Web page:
I did some extensive digging through some old UK photo archives, and ran across a couple of beautiful photos of a few men from the 6th Battalion in the trenches.  Who knows, one of them might be our soldier Revill !  Both photos are from the Imperial War Museum Archives.

6th Bat. Queens Royal West Surrey Reg. Arras, March 1917

6th Bat. Queens Royal West Surrey Reg. Arras, March 1917

Since I picked up this little holder here in the US,  it could be a safe guess that he may have emigrated after the war, or possibly it was brought over by a relative.  There is no way to know for sure, but at least we have a bit of Raymond Revill's wartime story to go with it.
Here is the photo album.  Enjoy.

Monday, February 26, 2018

WW1 Victory Medal, United States with Transportation Bar, and New York State Militia Long and Faithful Service Ribbon

Here is a VERY unique WW1 medal that I picked up at a little junk store on Orcas Island, Washington, a couple of weeks ago.

It is a WW1 US Victory Medal, with a Transportation Bar, and the ribbon from a New York State Militia Long and Faithful Service Medal.  Very unique, and I believe, an authentic, veteran modified, medal from WW1.  Here is the "story" as I see it, as told by the "clues".  But first, let's look at some details.

When I purchased this medal, it came in the old jewelry box, in the condition you see here.  

The jewelry box has the name of a very prominent and respected jeweler of the time, Roland W. Esterly, of Duluth Minnesota.

Roland Esterly opened up his jewelry store in 1918 and continued to do business there, at least, well into the 1920's, if not longer.  His name and associated business is referenced more than once in the old journals as one of the top jewelers of the city.  

From NY State Militia Div. of Naval & Military Affairs.

The ribbon on the medal is from a New York State Militia Long and Faithful Service Medal.  Originally this medal would have been issued to a militia member after serving for a set number of years, and then "retiring".  New York had a State Naval Militia as well as land forces at the time of WW1 (they still do in fact!).  The original medal would have been suspended on a neck ribbon.  There was a small "year" charm that the the neck ribbon passed through.  (These old medals with neck ribbons and the year charms, are now obsolete, and no longer issued or allowed to be worn).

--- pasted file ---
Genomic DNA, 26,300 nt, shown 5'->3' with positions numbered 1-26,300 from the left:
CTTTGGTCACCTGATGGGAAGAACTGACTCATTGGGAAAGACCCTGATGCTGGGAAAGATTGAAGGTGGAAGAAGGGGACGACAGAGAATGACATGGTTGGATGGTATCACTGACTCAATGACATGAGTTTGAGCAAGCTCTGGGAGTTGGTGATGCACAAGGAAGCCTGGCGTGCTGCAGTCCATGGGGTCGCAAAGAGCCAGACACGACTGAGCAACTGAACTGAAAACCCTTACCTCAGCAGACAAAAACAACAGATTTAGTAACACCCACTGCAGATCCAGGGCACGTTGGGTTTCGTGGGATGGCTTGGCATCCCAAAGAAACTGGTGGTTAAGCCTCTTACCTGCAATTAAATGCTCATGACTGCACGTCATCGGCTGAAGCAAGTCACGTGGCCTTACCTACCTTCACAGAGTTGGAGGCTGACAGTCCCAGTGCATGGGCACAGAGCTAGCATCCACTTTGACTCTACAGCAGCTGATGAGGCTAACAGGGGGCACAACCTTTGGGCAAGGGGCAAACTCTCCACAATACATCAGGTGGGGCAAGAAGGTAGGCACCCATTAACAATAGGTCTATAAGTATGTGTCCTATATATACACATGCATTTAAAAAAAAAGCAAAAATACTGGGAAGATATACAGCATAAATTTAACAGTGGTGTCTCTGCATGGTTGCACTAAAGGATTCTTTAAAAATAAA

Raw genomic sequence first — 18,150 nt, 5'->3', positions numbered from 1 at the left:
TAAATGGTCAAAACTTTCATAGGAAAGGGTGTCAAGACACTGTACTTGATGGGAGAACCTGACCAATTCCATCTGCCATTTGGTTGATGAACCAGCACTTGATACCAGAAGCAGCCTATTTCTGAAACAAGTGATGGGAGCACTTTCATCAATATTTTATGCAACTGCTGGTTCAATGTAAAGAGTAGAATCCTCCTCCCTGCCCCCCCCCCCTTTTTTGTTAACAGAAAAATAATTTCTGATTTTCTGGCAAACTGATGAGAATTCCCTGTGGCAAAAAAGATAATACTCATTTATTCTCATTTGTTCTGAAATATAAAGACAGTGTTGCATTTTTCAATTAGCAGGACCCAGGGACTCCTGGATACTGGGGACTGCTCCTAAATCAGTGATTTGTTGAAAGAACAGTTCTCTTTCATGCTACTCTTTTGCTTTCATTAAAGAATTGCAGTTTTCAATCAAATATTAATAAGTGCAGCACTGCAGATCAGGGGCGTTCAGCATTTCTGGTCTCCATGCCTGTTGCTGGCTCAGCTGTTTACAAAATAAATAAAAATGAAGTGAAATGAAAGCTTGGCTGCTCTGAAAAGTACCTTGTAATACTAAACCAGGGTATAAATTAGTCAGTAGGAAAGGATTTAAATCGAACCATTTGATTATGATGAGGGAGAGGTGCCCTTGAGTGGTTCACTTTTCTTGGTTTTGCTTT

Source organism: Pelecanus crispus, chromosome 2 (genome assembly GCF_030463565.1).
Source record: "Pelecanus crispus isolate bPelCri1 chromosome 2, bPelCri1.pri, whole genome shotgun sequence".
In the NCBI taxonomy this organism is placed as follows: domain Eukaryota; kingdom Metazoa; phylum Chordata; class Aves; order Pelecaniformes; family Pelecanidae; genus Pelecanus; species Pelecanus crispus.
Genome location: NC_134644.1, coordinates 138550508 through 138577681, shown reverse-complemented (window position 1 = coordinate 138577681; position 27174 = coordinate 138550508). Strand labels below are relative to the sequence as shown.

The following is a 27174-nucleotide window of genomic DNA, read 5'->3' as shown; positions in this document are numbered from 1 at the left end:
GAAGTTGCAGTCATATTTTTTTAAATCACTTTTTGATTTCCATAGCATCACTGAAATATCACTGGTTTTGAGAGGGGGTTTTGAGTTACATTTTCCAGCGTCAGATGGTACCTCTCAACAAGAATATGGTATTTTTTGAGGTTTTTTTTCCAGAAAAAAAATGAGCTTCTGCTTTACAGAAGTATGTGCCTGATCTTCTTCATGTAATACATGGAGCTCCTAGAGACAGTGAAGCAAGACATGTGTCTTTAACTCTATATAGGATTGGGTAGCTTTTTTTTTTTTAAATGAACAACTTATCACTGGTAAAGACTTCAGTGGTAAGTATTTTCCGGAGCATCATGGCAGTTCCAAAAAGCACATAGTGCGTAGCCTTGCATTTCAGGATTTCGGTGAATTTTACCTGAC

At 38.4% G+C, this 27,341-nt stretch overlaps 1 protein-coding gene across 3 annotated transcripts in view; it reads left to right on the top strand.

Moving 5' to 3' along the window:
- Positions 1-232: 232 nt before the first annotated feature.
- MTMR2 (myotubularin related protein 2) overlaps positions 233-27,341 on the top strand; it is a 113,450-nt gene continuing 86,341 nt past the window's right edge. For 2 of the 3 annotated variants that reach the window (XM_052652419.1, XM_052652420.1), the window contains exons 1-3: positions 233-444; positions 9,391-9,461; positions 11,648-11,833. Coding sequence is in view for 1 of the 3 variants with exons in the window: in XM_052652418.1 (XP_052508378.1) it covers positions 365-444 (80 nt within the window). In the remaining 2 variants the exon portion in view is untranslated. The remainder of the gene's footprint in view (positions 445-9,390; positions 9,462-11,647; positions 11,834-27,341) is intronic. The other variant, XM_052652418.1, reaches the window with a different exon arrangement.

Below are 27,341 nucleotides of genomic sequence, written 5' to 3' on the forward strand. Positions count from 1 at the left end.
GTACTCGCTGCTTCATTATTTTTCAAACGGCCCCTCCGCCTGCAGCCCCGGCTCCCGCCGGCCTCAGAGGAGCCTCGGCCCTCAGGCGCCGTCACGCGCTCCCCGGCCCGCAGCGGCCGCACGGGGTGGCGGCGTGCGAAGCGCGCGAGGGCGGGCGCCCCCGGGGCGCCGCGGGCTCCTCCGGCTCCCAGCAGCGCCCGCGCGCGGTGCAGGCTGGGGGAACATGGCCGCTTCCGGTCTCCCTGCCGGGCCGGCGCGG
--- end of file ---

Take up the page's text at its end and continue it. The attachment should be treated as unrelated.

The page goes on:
The Transportation bar at the top of the medal ribbon would have originally been a "Slide On" device and not sewn in place.  There also appears to be a professionally drilled hole on the middle, bottom edge, of the bar, with a small suspension ring.  This hole was added later, after the Victory Medal was awarded.

The Transportation bar was added to the WW1 Victory Medal for veterans who served on board transportation or cargo ships, and made at least one trip across the Atlantic, between April 6, 1917 and November 11, 1918.

Now, here is my version of the medal's story, as told by my research and clues.  Mind you, it is only a "best guess and explanation" based on the medal itself, and my research, but I feel it is probably correct.

 The original veteran was a long-time member of the New York State Naval Militia at the time WW1 broke out.  When the US went to war, the NY Naval Militia members were transferred to the US Navy.  This veteran then served his time aboard a US Navy ship and after the war was over, he was awarded the US WW1 Victory Medal with Transportation Bar for his service in the Atlantic.  At some point after the war, he was awarded the New York State Militia Long and Faithful Service Medal and ribbon, with the associated year charm.  It was normal for WW1 veterans to wear their medals to civic events, on formal occasions, parades, etc., after they left military service.  It is my guess that the veteran had the jeweler in Duluth, Minnesota, combine his two medals into one WW1 service medal. 
The Jeweler used the neck ribbon from the New York Militia medal, the medal from the WW1 Victory Medal, and the Transportation slide from the Victory Medal as well.  The Transportation bar was drilled and the "year charm" from the Militia Medal was then suspended from it.  The Transportation bar was then sewn in place at the top of the newly created medal.
In the years since the "New Medal" was created, the charm was lost, but the suspension ring and bar with hole remained.

The back side of the medal is quite worn and polished on the high points, lending credence to the story that the veteran wore this medal regularly after the war.  Since the medal was such a treasured item, it was preserved in the box that the jeweler had provided with it, all of these years.

I wish I knew the actual veteran's name and his individual story, but at least we have this amazing little medal and the story it suggests.

Here is the medal (or medals?).  Enjoy.